Supposing someone (whether an individual, small company like an indie game studio, or large game publisher with an established legal department (EA, Microsoft, etc)) wants to make a flight simulator product - or generic car racing game - featuring aircraft or vehicles from real-life (say, a Boeing 737 in a flight-sim, or Ford Focus in a rally-racing game)…

  • Is it always required to obtain a license to use the aircraft/vehicle maker’s trademarks, even when used strictly nominatively, with attribution?
    • My understanding is that nominative use does not require a license.
  • …and to model an in-game/in-sim vehicle based on a real-life vehicle’s technical performance statistics? (But not necessarily its visual appearance or aesthetic likeness)
    • My understanding is that technical specifications and performance/handling statistics are not “protected” by any IP law (besides database-rights, which don’t apply in this case).
  • …and to have a recreation of a vehicle’s visual appearance or aesthetic design?
    • My understanding is that in most cases this is required because the design of a car is copyrighted - but this doesn’t seem to be uniformly applicable in all situations: obviously the devs/publishers of Gran Turismo are going to license car designs from Ferrari and Porsche, but e.g. in games built on parody or satire, that such a license likely wouldn’t ever be given - but isn’t necessary due to legal protections for satire. But where is the line drawn between irreverence and satire? Why or when should the law distinguish between those types of games?

    • What about military aircraft in flight simulators? There are plenty of serious, non-satire, games and simulators using the names, likeness, and specifications of dozens or more real-world aircraft, including aircraft for which are probably un-licensable due to their classified nature (such as the comprehensive set of enemy aircraft in EF 2000 and other flight sims from the early 1990s when formerly-Soviet aircraft makers were simply too culturally detached from western game-makers, assuming they could even be contacted at all, or even had legal departments concerned with media IP rights at all).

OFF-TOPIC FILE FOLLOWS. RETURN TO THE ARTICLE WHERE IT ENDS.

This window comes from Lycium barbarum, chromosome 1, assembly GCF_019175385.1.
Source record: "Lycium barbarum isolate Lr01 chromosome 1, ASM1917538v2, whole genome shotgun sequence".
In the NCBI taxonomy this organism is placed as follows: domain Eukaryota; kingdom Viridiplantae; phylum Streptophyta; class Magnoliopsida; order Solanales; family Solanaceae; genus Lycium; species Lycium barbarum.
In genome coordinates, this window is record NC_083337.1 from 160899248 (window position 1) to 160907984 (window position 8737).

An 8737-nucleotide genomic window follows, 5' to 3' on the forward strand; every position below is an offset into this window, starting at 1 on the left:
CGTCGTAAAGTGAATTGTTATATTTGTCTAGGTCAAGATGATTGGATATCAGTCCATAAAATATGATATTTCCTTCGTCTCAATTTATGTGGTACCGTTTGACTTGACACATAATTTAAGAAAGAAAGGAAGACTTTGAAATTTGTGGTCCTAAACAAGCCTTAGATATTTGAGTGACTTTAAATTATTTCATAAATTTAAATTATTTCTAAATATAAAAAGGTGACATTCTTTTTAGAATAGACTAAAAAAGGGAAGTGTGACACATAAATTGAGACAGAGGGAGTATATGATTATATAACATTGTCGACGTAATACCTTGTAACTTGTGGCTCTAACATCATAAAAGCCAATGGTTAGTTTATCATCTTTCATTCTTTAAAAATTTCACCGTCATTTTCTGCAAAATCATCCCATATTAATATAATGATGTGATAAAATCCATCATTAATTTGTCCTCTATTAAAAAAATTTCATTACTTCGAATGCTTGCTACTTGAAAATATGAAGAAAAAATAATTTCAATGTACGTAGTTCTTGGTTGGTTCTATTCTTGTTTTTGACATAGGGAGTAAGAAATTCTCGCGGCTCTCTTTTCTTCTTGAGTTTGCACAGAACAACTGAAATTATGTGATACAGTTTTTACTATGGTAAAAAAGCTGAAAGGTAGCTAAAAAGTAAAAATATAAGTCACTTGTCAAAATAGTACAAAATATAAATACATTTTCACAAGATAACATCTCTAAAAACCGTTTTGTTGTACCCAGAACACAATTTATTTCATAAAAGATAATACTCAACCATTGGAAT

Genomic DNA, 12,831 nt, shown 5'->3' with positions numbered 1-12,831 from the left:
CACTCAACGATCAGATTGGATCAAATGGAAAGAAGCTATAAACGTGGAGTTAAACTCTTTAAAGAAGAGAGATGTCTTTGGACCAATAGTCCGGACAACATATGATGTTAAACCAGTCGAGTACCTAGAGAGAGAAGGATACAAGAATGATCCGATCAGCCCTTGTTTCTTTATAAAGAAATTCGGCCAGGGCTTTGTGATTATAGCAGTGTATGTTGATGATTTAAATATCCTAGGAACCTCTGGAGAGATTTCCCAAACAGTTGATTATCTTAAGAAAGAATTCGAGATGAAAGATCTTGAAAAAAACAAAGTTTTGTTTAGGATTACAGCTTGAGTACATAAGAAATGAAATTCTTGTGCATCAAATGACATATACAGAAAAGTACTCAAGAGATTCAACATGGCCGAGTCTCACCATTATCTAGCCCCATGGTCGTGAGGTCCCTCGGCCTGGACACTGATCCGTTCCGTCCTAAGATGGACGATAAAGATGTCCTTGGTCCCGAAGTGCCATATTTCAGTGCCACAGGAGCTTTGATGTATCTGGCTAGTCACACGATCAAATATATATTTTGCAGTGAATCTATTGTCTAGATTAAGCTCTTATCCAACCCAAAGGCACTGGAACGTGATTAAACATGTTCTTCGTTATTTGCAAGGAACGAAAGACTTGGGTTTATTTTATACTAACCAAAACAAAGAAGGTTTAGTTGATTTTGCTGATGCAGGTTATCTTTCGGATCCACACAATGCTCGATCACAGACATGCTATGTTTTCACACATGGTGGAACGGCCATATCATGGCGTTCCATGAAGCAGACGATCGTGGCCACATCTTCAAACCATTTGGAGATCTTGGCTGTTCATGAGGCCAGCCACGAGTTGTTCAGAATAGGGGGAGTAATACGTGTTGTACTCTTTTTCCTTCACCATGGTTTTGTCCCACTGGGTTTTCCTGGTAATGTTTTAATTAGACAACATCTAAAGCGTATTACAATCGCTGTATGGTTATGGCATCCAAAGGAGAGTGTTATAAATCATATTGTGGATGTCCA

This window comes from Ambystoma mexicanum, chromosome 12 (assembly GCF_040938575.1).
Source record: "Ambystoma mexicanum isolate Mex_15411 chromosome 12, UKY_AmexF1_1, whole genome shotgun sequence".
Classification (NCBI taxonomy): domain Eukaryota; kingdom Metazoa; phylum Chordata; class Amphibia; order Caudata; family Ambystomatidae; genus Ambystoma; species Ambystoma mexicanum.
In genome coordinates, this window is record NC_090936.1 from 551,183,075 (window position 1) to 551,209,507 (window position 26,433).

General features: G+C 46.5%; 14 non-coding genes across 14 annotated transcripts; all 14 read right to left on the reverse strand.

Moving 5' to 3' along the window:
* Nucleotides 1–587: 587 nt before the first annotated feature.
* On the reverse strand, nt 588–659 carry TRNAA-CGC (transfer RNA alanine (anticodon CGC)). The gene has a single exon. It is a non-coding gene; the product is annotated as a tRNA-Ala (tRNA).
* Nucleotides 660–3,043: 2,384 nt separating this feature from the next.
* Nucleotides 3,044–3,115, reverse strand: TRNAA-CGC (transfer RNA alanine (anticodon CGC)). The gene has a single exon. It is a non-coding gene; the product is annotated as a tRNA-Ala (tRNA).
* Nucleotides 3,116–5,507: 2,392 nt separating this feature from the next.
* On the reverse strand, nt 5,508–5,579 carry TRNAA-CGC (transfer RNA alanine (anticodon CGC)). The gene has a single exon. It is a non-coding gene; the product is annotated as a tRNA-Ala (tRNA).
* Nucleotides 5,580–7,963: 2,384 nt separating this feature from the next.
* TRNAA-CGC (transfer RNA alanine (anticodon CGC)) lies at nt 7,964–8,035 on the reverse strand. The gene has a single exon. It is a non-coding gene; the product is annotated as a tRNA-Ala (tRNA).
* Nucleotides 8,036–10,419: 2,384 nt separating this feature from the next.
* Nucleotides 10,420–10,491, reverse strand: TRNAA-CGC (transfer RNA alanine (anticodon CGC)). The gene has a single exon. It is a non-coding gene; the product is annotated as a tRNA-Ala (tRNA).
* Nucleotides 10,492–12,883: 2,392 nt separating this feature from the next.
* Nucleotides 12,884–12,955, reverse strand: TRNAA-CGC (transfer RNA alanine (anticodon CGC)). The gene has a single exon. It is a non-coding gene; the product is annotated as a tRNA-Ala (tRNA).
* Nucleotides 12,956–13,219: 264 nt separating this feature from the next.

• …and what about megaprojects like 80,000+ tonne aircraft carriers or SSBNs that don’t have a single contractor or conceivably any copyright over their overall aesthetic design?

  • FWIW the second Gran Turismo game didn't have Porsches, they had Ruf (a tuner shop I believe) modified Porsches because they couldn't get the Porsche license.
    – pboss3010
    Commented Dec 5, 2022 at 20:31
  • @pboss3010 True. The reason they couldn't get it, Porsche got an exclusive deal with another company. But call it RUF and all is fine - it's more about not implying you're licensed by Porsche than it is about the vehicle's shape.
    – Therac
    Commented Dec 6, 2022 at 10:35

1 Answer 1


It is not per se necessary to license objects depicted in a video game.

A 2020 court case has decided that the same rules apply to video games as to other forms of art. Just like you don't need to license every car on the road every time you take a picture of said road.

Most court cases that are brought against non-licensed use of vehicles claim something other than simple use of the design, such as false implication of license or use of a trademark.

Military vehicles enjoy less protection than civilian ones. The works of the US Federal Government, for one, are not copyrightable. The design of military vehicles is also a lot more functional rather than artistic.

To claim copyright protection for a vehicle design, one would have to prove that the design wasn't driven by function - which is something military contractors for large projects definitely aren't hired to do. A carrier's or SSBN's shape, for instance, isn't copyrighted at all, because it's necessary for their performance.

However, there are elements of real-world objects that would be protected by copyright against depiction in games. An accurate and detailed depiction of non-functional elements can be a copyright violation. Cases have been brought against artist tattoos on human models. A complex vinyl decal on a car can also be copyright-protected against depictions, but only to the extent that its depiction isn't necessary to keep the vehicle recognizable.

For a big studio, licensing the vehicles can be simpler and cheaper than risking a need for a potential legal defense. It can also provide help from the manufacturer in recreating a detailed design, such as drawings and 3D models. But it is not strictly necessary.

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